HEI Ignition Cap and Rotor

The purpose of the high energy ignition (HEI) cap and rotor are to provide a mounting location for the powerful HEI ignition coil, which typically produces 80,000 volts. The HEI cap and rotor are also designed to distribute this high voltage to the ignition wires while providing insulation so that the intense spark won't arc to any nearby ground point, thus causing a misfire. The ignition (or distributor) cap and rotor are housed in the vehicle's ignition system. As part of the ignition distributor, they allow each spark to be "distributed" from the ignition coil to the ignition wires and then to each spark plug.

When the engine is running, high voltage created by the ignition coil travels to the ignition cap and then through the coil terminal on to the ignition rotor. As the ignition rotor turns in the distributor, the rotor distributes the spark by sending it in a synchronized order through the spark plug wires to the spark plugs, located in each of the engine's cylinders.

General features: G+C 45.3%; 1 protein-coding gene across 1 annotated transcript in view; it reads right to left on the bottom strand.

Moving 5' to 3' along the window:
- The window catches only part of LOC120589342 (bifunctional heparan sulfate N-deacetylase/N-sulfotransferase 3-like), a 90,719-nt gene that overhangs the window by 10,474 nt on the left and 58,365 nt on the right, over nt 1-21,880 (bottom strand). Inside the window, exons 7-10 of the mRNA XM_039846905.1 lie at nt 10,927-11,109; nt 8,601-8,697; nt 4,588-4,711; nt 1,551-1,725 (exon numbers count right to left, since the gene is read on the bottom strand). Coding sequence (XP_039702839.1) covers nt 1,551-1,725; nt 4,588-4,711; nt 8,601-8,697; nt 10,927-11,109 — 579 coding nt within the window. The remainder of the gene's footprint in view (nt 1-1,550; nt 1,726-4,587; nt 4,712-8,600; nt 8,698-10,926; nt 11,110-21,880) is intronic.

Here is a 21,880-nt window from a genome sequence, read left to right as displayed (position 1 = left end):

Depending on the type of ignition system, the spark can range from 12,000 to 45,000 volts or even 80,000 volts in the case of an HEI ignition system. Due to the high voltage, it’s critical that the ignition system components are well-insulated. If insulation breaks down, the spark never arrives at the spark plug, causing the engine to run poorly—or not at all.

Be sure to inspect and/or replace the cap and rotor every 30,000 miles to avoid engine drivability problems.

Note: Engines utilizing multiple coil packs—also known as a coil-on-plug (COP) ignition—do not use an ignition distributor.

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